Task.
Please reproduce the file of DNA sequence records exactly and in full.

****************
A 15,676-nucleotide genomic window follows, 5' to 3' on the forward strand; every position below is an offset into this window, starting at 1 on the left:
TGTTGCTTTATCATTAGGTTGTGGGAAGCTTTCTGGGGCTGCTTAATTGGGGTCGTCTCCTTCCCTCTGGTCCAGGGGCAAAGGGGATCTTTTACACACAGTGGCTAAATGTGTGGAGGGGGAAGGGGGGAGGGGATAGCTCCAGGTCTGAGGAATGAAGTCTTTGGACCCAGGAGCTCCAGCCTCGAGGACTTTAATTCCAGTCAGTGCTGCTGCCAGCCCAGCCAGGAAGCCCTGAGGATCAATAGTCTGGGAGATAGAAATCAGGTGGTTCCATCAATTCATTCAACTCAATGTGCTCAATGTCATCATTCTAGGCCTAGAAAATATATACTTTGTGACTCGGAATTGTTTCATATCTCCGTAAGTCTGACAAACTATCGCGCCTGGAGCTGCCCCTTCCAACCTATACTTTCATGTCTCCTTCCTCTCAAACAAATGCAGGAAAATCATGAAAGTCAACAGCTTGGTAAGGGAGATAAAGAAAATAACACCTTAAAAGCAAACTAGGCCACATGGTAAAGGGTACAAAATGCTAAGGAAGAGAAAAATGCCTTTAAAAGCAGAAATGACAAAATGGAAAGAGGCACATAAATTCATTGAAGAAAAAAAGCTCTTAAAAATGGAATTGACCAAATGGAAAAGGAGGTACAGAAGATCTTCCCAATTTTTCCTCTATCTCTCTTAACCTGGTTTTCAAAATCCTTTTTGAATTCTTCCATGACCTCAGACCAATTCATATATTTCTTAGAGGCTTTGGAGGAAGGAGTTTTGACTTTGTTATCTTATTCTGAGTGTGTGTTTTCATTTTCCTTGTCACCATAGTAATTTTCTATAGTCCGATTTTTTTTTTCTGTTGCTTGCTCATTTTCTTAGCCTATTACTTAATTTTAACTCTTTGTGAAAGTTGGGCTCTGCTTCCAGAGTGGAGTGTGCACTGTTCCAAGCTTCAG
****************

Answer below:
A 15,676-nucleotide genomic window follows, 5' to 3' on the forward strand; every position below is an offset into this window, starting at 1 on the left:
TGTTGCTTTATCATTAGGTTGTGGGAAGCTTTCTGGGGCTGCTTAATTGGGGTCGTCTCCTTCCCTCTGGTCCAGGGGCAAAGGGGATCTTTTACACACAGTGGCTAAATGTGTGGAGGGGGAAGGGGGGAGGGGATAGCTCCAGGTCTGAGGAATGAAGTCTTTGGACCCAGGAGCTCCAGCCTCGAGGACTTTAATTCCAGTCAGTGCTGCTGCCAGCCCAGCCAGGAAGCCCTGAGGATCAATAGTCTGGGAGATAGAAATCAGGTGGTTCCATCAATTCATTCAACTCAATGTGCTCAATGTCATCATTCTAGGCCTAGAAAATATATACTTTGTGACTCGGAATTGTTTCATATCTCCGTAAGTCTGACAAACTATCGCGCCTGGAGCTGCCCCTTCCAACCTATACTTTCATGTCTCCTTCCTCTCAAACAAATGCAGGAAAATCATGAAAGTCAACAGCTTGGTAAGGGAGATAAAGAAAATAACACCTTAAAAGCAAACTAGGCCACATGGTAAAGGGTACAAAATGCTAAGGAAGAGAAAAATGCCTTTAAAAGCAGAAATGACAAAATGGAAAGAGGCACATAAATTCATTGAAGAAAAAAAGCTCTTAAAAATGGAATTGACCAAATGGAAAAGGAGGTACAGAAGATCTTCCCAATTTTTCCTCTATCTCTCTTAACCTGGTTTTCAAAATCCTTTTTGAATTCTTCCATGACCTCAGACCAATTCATATATTTCTTAGAGGCTTTGGAGGAAGGAGTTTTGACTTTGTTATCTTATTCTGAGTGTGTGTTTTCATTTTCCTTGTCACCATAGTAATTTTCTATAGTCCGATTTTTTTTTTCTGTTGCTTGCTCATTTTCTTAGCCTATTACTTAATTTTAACTCTTTGTGAAAGTTGGGCTCTGCTTCCAGAGTGGAGTGTGCACTGTTCCAAGCTTCAG